Women activists call for an end to violence against sex workers in Uganda

Women activists call for an end to violence against sex workers in Uganda

By Andrew Cohen Amvesi    

ARUA. Women activists have called for an end to violence against sex workers in Uganda.

The call was made during the commemoration of the international day to end violence against sex workers in Arua city on Sunday.

During the function, Stella Nasuna, one of the women activists said the day was created to call attention to hate crimes committed against sex workers and to honor those who have experienced violence and lost lives in the course of the year.

“As women, to us, there is no woman who is less than the other because we feel like as women, we are all equal and as humans, we are all equal. I want to say that currently in Uganda, we do have laws that seek to promote and protect human rights for all people but the most marginalized population of sex workers are female,” Nasuna said.

One of the women activists speaking during the function in Arua city on Sunday

“All those laws that are put in place don’t help sex workers at all because they are still criminalized by law and the perpetrators use these laws to come and violate the rights of sex workers. In most cases, most of the violations are around discrimination and stigma, habitual arrests and also sexual harassment or physical harassment in general,” Nasuna added.

She said in Arua, in the past year, they received reports on a number of violations against sex workers.

“The reports were so alarming that we came on ground to say that we need the community and the State to put an end to all forms of violations against sex workers not only in Arua but in the entire nation, Uganda. So, as we call on this day, to us in summary, is around the government coming on board to put protective base that does not only marginalize others but protect us citizens in general like laws that promote hums rights in general but also to decriminalize sex work,” Nasuna remarked.

She said they believe that if the government considers to decriminalize sex work, there will be increased access to health services, reduced violation against sex workers and increase in access to justice.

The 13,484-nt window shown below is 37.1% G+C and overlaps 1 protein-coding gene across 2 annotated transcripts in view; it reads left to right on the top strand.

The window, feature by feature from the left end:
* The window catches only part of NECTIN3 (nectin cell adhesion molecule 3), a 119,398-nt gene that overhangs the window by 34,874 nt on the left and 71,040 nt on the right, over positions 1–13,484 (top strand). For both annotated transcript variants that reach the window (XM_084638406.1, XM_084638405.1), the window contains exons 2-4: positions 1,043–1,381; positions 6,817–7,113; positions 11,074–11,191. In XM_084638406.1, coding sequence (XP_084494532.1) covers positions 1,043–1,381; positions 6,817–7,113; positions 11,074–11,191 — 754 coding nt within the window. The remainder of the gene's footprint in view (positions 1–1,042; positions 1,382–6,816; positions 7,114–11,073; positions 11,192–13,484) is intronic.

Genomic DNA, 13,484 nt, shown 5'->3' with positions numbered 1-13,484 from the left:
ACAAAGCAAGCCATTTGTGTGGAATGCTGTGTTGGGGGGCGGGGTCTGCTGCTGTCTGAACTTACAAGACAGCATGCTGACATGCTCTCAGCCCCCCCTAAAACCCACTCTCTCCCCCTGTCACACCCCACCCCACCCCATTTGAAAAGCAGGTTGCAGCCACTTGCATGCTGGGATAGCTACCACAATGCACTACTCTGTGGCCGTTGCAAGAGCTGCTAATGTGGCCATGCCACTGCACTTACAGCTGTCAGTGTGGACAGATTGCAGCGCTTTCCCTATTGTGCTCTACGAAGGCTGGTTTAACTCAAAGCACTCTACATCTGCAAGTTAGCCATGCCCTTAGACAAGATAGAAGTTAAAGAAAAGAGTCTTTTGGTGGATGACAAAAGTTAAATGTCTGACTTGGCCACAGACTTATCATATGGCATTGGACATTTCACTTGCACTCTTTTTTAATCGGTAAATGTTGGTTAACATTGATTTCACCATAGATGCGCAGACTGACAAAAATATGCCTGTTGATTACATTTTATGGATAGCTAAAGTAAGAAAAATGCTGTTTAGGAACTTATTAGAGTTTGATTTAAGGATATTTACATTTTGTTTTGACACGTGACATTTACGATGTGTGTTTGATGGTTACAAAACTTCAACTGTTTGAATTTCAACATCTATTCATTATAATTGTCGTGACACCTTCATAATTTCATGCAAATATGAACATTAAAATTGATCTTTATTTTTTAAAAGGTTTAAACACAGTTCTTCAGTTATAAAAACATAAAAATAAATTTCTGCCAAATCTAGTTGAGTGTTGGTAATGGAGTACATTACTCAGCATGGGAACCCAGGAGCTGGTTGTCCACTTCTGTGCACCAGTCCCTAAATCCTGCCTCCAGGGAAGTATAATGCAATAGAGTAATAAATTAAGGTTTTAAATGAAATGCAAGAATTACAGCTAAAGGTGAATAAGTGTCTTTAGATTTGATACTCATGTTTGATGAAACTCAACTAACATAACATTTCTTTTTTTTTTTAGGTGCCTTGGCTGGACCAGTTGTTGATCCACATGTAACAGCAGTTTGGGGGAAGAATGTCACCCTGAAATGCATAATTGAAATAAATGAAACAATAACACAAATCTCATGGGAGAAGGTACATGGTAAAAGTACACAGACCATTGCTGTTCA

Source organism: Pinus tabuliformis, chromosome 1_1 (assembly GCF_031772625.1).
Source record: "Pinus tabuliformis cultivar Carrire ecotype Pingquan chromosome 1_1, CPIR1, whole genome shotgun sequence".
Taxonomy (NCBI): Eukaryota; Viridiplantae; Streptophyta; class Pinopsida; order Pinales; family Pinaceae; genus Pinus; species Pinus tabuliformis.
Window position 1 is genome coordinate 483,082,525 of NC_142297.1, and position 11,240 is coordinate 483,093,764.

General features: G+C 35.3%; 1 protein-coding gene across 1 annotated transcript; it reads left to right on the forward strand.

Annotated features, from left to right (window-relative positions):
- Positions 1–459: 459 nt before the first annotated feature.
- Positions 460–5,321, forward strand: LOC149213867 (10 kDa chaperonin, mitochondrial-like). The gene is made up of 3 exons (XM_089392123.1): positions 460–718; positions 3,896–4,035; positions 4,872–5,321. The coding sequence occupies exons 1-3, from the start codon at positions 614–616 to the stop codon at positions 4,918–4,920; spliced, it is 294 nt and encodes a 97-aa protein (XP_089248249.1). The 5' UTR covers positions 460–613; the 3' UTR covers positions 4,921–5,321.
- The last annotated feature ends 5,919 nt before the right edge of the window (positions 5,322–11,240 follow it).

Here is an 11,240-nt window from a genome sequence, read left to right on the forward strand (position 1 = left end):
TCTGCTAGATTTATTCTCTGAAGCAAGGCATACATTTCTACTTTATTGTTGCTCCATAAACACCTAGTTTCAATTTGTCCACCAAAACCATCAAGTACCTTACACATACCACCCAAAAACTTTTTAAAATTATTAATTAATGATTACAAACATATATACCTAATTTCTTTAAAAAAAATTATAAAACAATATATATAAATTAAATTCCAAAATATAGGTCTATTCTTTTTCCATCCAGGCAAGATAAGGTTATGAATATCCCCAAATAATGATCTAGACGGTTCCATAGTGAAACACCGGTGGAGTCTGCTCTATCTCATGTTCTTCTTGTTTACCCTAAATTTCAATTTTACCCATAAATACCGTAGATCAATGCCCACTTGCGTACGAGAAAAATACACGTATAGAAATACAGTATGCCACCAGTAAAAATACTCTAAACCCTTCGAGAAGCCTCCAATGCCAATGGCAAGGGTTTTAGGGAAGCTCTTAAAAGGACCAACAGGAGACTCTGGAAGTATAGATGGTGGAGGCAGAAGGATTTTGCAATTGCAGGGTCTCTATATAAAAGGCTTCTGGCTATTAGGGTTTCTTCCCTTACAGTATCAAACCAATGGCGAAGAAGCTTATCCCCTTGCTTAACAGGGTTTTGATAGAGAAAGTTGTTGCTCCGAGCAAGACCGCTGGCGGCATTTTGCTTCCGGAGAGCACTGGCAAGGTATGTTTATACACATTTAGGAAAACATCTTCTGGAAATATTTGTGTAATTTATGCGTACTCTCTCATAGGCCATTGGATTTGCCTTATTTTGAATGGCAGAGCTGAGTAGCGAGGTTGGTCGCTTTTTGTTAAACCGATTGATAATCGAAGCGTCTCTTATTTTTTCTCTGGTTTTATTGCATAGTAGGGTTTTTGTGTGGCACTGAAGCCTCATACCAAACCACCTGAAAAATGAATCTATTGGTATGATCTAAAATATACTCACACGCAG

“If you are criminalized, you can’t be able to access justice in any way because the criminal justice system will use the laws against you and also the perpetrators will continue using the same laws to impact violence on sex workers. So, today, we want to remember those (sex workers) we have lost due to violence and share memory about them, light up a candle and say we still stand with you in solidarity but again, still call for a common goal to put an end to violence against sex workers in Uganda,” Nasuna explained.

In his remarks, Ivan Sukuru, the Upper Bibia Cell chairperson in Arua Central Division, a cell known to be the home of sex workers in Arua city, said sex workers are human beings who deserve to be treated well.

“I’m one of the LCs who are hosting sex workers. What I know is sex workers are human beings; these are good people and others have gone to school. When you go deep to understand why they have come out of their homes, you will realize that their fathers didn’t pay their school fees while others left home due to domestic violence,” Sukuru said.

He urged the public to consider treating sex workers as people who are part of the community. Sukuru also asked the government to protect sex workers from any form of violation.

According to the UNESO Human Rights Violation report 2022 – 2023 that provides a record of verified human rights violations perpetrated against sex workers, the right to freedom from inhuman and degrading treatment and life are the most violated human rights among sex workers, for example, physical assault, sexual assault and murder.

The rational behind the high number of cases of violation of these rights is attributed to the fact that sex work is criminalized and as a result, the notion that sex workers, being members of the criminalized community, are unworthy of the same dignity and respect as other members of the society.

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